10 Rare Facts About Dolphins

dolphin on water during daytime
Photo by Fabrizio Frigeni on Unsplash

Dolphins are brilliant creatures with brains that develop similarly to ours. They have their own language, can recognize themselves in a mirror, and even show empathy. It’s incredible—they mourn their dead, too. Dolphins are universally adored for good reason. They’re cute, playful, and whenever they pop up, they always attract a crowd. Here are the rare facts about dolphins!

Dolphins are carnivores, preferring seafood

Adorable Dolphins on Surface of Water
Photo by HAMID ELBAZ on Pexels

Dolphins have quite a diverse palate—they munch on fish, squid, octopus, crustaceans, and other tasty marine treats. The smaller dolphins usually snack on fish and other small critters, while the big ones—like killer whales (fun fact: they’re actually dolphins!)—go for larger prey, such as sea lions, seabirds, sharks, and penguins. To catch their meals, dolphins often team up, surrounding and circling their prey to prevent it from slipping away.

Dolphins sleep with just half their brain

white and black penguin in water
Photo by Guido Hofmann on Unsplash

Dolphins have a unique sleeping style called “unihemispheric slow-wave sleep.” This means they sleep with only half of their brain at a time. When a dolphin nods off, it shuts down one side of its brain and closes the opposite eye. This way, the dolphin can stay alert to its surroundings and control its breathing while catching some sleep. Each side of a dolphin’s brain gets about four hours of sleep throughout the day.

Some whales are part of the dolphin family

black killer whale on top of water
Photo by Tim Cole on Unsplash

Orcas, known for their striking black-and-white appearance, might seem like whales, but they’re actually members of the dolphin family. They’re often called killer whales, the largest dolphins in oceans worldwide. Just like dolphins, they’re smart and great communicators. But why the name “killer whale” if they’re dolphins? Ancient sailors gave them that name after watching them hunt and prey on other whale species.

Dolphins are hairless creatures

Swimming dolphins near coral reef
Photo by Daniel Torobekov on Pexels

Dolphins have a few tiny hair follicles, but any hair they’re born with falls out soon after or shortly after birth. Plus, they don’t have sweat glands. Their skin is typically gray to dark gray, smooth, and feels like rubber. The outer layer – the epidermis – is super thick and sheds constantly, like how our skin flakes off. This thick skin quickly sheds and gets replaced, keeping their bodies sleek and helping them swim with ease.

Dolphins gather in social pods

Two Dolphins Underwater
Photo by Aaron Burden on Pexels

Dolphins are social creatures that hang out in groups called pods. The size of these pods can range from just 2 to up to 15 dolphins. Sometimes, several pods come together for a little gathering in the open ocean. Moms and their babies, known as calves, stick together for 3 to 6 years. And get this—sometimes, those grown-up calves might even come back to their moms to raise their own babies!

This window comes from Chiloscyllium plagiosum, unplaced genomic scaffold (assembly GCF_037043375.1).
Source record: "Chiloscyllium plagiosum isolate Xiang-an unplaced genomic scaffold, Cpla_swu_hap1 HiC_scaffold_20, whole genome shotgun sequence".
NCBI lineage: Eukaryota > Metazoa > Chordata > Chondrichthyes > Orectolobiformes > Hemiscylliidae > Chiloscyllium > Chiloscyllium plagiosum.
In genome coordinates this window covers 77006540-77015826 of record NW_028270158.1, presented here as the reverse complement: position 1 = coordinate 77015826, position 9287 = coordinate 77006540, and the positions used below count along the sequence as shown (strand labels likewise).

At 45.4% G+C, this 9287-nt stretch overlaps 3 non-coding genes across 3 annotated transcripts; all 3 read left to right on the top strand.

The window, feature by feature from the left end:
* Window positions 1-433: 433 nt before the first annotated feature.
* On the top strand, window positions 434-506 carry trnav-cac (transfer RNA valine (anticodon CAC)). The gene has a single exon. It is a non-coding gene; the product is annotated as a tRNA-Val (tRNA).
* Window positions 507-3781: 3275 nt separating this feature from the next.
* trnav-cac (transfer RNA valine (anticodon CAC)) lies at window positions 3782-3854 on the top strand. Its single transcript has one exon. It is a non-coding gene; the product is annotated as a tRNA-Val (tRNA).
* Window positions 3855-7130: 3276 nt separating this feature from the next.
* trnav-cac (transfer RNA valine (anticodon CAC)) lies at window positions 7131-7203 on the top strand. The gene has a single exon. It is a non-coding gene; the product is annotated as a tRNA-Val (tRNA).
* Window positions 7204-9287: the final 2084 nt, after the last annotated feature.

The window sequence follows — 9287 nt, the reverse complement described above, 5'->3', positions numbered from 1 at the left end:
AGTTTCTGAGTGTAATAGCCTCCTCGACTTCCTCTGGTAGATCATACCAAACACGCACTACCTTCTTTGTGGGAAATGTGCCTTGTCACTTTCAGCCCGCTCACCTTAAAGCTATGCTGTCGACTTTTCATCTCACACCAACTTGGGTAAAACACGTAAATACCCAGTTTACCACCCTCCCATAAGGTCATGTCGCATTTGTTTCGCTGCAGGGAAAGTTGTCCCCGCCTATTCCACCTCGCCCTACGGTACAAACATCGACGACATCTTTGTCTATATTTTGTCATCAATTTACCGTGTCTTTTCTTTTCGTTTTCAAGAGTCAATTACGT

There are around 43 dolphin species

dolphin with head sticking out of water during daytime
Photo by Damian Patkowski on Unsplash

Dolphins aren’t just gray. In reality, there are 43 different species of dolphins, and six live in freshwater. These dolphins come in a variety of cool colors like black, white, blueish, and sometimes even pink! Their color depends on what they eat and where they live. The most famous saltwater dolphin is the bottlenose dolphin—the simple gray one you see in Dolphin Tale.

Dolphins team up to hunt

Drone view of dolphins swimming together in blue clear water of transparent sea
Photo by Kammeran Gonzalez-Keola on Pexels

Big dolphins have huge appetites—they can devour hundreds of pounds of fish daily! And because they never really sleep, they need many calories to keep them going. To ensure they fill their bellies, they team up and swim together in a pod. They herd schools of fish into tight groups, making it easy for them to swoop in and chow down. They’ve got some smart hunting tactics, too!

Dolphins forge strong social bonds

bottlenosed dolphin on top of water
Photo by darin ashby on Unsplash

Dolphins usually have just one calf and stick together for the first seven years of the calf’s life. This long-term family bond is pretty rare in the animal kingdom. Dolphins are social creatures—they love swimming in big groups, sometimes with up to a thousand dolphins in one pod! This kind of organization is unusual, but dolphins make it work by being super social and helpful with each other.

Dolphin brains surpass human brains

dolphin in body of wate
Photo by NOAA on Unsplash

When we learn about dolphins, it’s natural to wonder if they’re as smart as humans. Their brains weigh about 1600 grams compared to our 1300 grams. But it’s not just their size that’s impressive—their brains are also super complex. Dolphins have a neocortex, which is the part of the brain that lets you be self-aware and solve problems. Plus, researchers have found gangly neurons in dolphin brains, which are responsible for emotions.

Dolphins live in the Amazon

three shark underwater
Photo by Talia Cohen on Unsplash

Have you ever heard of the Amazon River dolphin, also called the “Boto”? These dolphins are famous for their pink skin, which can also be gray. They are pretty big, too—about nine feet long and weighing around four hundred pounds when fully grown, making them one of the largest dolphin species. And get this—they can live up to thirty years in the wild, making for one impressive aquatic life!